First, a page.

Here we are – midday on Christmas Day in Ashes Hollow, Little Stretton, Shropshire, walking across some of the oldest landscape on the planet. Such vast antiquity is perhaps an unexpected distinction within a rural English county whose location, even to the citizens of the United Kingdom, is often a total mystery.
But here it is, one of the valleys, locally known as batches, whose streams wheedle their way down from the flanks of the Long Mynd, a 7-mile ridge of Precambrian rock, formed around 570 to 560 million years ago. It is also well travelled geology, having moved 13,000 miles from its origins in the Antarctic circle where its iron-rich sediments (eroded from volcanic mountains) first accumulated on the sea bed. This was closely followed by some tectonic shunt and shift which squeezed the sediments into a U-shape, so tipping them from the horizontal to the vertical. It’s a feature you can glimpse here and there on exposed rock faces. It means too, that in one sense at least, as you pass, you are walking through time.
Time Square #27
Well it had to be done for Becky’s December ‘time squares’, didn’t it? Here we are in Much Wenlock’s town square complete with Victoria’s diamond jubilee clock cum water fountain. It’s 3.20 on the ‘next shortest’ day, and we have almost-sunshine. Keep it up weather gods.
In case you’re wondering about our shops, straight ahead is our ecclesiastical outfitters, an unusual provision in a small town. Coming up next is the clock’s view of the sixteenth century Guild Hall with its veggie market and the medieval parish church beyond:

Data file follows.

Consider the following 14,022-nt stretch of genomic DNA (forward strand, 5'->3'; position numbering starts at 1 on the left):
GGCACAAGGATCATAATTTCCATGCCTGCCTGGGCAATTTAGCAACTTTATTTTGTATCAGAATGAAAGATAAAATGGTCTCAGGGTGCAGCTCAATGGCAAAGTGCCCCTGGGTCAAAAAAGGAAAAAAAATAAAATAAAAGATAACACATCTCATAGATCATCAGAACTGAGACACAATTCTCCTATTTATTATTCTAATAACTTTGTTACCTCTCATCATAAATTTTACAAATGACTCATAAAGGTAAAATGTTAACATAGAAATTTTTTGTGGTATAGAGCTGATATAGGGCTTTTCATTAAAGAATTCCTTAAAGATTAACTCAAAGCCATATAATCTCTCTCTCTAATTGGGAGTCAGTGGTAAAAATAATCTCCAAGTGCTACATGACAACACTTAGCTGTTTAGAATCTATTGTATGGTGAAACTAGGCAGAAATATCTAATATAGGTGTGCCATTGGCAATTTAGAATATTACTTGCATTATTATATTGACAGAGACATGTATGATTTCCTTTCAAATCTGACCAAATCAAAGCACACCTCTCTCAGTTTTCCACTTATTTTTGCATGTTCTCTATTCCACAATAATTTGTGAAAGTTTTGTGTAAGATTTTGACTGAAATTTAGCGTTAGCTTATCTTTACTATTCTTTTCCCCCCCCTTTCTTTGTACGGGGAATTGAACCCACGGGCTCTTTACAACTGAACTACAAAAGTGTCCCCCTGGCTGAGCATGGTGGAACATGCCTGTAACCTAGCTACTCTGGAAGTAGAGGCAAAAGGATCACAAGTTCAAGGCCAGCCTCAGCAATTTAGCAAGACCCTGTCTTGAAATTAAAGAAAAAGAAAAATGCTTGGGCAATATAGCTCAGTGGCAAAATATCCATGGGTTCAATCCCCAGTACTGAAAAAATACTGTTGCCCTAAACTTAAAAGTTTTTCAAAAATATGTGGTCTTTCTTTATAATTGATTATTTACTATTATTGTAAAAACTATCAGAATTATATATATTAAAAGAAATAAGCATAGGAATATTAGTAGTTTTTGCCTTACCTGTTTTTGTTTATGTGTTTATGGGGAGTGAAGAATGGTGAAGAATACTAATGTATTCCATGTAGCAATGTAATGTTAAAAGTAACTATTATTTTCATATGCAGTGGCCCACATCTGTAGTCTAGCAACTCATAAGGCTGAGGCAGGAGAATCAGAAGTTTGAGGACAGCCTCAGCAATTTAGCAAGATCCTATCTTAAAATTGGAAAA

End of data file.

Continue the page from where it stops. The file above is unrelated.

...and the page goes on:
And in the other direction one of our several cafes, Catherine’s Bakery and A.J’s household goods store. In the Square itself is the weekly cheese stall. Not exactly bustling on the last Saturday afternoon before Christmas:
Time Square #22
Wrought by sea winds over many seasons.
Time Square #21
This morning with the sun on their faces the crab apples seemed to glow like tiny lanterns. I’ve noticed that as the temperature drops so their colour deepens to a rosy gold. Not that they will last much longer. The blackbirds have been busy foraging. Better enjoy them while we can then.
Time Square #19
…in the northern hemisphere that is. In fact UK gardening buffs say December is often the BEST time to plant them – before the real frosts, but after the temperatures have dropped. If planted in warm weather tulips can be prone to fungal diseases. But whenever you choose, they do need good drainage, and quite a deep planting hole. And they love the sun as they are plainly demonstrating here. So much to look forward to then from a pot filled with bulbs. And after yesterday’s monochrome studies of the field behind the house, I felt a blast of festive red was called for.
Time Square #1 For the month of December Becky’s set us the task of posting square photos on the topic of time, however we wish to interpret it. Please join in – as and when.